British energy company, Savannah Energy PLC, is set to develop two solar photovoltaic power plants in Niger, with a combined power generation capacity of up to 200 megawatts (MW), following the signing of a Memorandum of Agreement (MOA) with the Government of the Republic of Niger.
In a recent statement, the energy company disclosed that two proposed solar plants will be located within 20 km of the cities of Maradi and Zinder, in southern Niger. The projects will be developed by Savannah’s wholly owned subsidiary, Savannah Energy Niger Solar Limited.
Each solar energy plant is expected to have an installed capacity of between 50 and 100 MW, for a total potential installed capacity of up to 200 MW.
“I am delighted that we are announcing the signing of our Niger Solar Projects MOA. These are exactly the sort of high developmental impact projects our renewable energy division is seeking to deliver, with the potential to increase on-grid electricity supply in the country by over 20%,” said Andrew Knott, CEO Savannah Energy.
“We look forward to working with the Government of Niger as we seek to advance these projects through their development and construction phases towards first power in the 2025 to 2026 window,” added Knott.
Increasing grid connected energy capacity in Niger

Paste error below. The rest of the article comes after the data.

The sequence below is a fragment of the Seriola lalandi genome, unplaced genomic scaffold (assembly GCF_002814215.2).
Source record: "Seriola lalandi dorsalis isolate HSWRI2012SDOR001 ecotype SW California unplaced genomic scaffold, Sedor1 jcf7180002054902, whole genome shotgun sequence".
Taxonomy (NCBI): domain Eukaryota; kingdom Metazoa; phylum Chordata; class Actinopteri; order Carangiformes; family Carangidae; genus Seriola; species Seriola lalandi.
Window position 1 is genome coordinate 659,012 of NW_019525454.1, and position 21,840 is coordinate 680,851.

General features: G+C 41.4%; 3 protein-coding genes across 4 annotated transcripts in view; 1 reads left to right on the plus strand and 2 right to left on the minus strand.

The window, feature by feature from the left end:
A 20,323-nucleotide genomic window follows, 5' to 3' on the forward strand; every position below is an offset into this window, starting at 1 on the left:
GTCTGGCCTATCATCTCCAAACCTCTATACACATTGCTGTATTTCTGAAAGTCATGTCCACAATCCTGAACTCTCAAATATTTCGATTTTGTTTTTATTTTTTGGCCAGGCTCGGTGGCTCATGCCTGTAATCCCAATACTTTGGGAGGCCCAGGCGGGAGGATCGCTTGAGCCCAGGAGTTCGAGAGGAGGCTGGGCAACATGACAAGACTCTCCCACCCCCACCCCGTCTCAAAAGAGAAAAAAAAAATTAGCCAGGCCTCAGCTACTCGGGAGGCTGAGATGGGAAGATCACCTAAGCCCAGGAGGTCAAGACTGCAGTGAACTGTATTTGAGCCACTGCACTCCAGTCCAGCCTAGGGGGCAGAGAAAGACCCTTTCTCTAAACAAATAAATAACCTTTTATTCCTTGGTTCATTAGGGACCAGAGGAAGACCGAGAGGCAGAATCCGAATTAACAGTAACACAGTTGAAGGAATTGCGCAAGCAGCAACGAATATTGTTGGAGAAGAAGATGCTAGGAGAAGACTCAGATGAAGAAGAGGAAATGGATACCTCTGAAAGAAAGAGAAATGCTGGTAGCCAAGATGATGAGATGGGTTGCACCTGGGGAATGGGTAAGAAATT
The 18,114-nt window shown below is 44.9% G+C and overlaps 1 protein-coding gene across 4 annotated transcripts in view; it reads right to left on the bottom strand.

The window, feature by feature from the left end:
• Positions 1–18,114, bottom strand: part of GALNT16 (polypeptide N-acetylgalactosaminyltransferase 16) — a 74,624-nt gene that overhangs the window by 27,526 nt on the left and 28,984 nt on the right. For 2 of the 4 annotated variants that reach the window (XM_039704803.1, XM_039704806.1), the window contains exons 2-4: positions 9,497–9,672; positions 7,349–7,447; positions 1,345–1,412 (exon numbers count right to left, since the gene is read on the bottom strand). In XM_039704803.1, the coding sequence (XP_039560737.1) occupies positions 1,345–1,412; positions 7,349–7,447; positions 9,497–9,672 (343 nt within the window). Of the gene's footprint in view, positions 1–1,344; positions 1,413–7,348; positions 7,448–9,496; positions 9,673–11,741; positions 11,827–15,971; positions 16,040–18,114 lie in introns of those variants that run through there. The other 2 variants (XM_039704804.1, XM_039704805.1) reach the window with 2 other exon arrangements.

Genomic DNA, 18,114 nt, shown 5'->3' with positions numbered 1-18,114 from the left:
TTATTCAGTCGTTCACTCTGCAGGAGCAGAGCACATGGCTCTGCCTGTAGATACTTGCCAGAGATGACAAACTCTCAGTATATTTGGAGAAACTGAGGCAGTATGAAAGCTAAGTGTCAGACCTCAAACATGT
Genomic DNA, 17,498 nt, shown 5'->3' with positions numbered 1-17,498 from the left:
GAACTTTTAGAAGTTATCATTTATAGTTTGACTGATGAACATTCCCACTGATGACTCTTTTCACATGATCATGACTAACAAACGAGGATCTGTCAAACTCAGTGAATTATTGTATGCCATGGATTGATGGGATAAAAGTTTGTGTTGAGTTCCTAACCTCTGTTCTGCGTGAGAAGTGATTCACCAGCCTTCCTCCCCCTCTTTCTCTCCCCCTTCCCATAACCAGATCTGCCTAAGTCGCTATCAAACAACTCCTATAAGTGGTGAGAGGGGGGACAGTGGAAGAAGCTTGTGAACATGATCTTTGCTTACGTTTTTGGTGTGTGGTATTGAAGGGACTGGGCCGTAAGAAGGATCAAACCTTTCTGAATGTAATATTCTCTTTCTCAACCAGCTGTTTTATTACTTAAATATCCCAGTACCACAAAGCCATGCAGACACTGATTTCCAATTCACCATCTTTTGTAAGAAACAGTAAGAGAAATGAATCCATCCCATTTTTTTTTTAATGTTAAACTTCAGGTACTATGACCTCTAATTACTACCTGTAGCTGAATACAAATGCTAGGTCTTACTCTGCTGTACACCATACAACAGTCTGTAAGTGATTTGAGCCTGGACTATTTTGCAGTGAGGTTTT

The two projects are in addition to the 250 MW Parc Eolien de la Tarka wind energy project that Savannah Energy is developing in Niger, with construction scheduled to commence in 2024.
Additionally, the solar projects are expected to increase the overall grid connected power generation in the country by over 20%, and avoid an estimated up to 260,000 tonnes of annual CO2 emissions.
“I am delighted to participate in today’s signature ceremony for a Memorandum of Agreement with Savannah Energy for the construction and operation of two new solar power plants, up to 200 MW in scale, to be located in the Maradi and Zinder regions of Niger,” said Ibrahim Yacoubou, Minister of State for Energy and Renewable Energies for the Republic of Niger.
“These projects are an example of the Republic of Niger’s strategy to increase electricity access for our people at an affordable cost through an expanding energy mix, as we have outlined in our National Strategy of Energy Access (SNAE) and our National Policy Document on Electricity (DPNE),” the minister stated.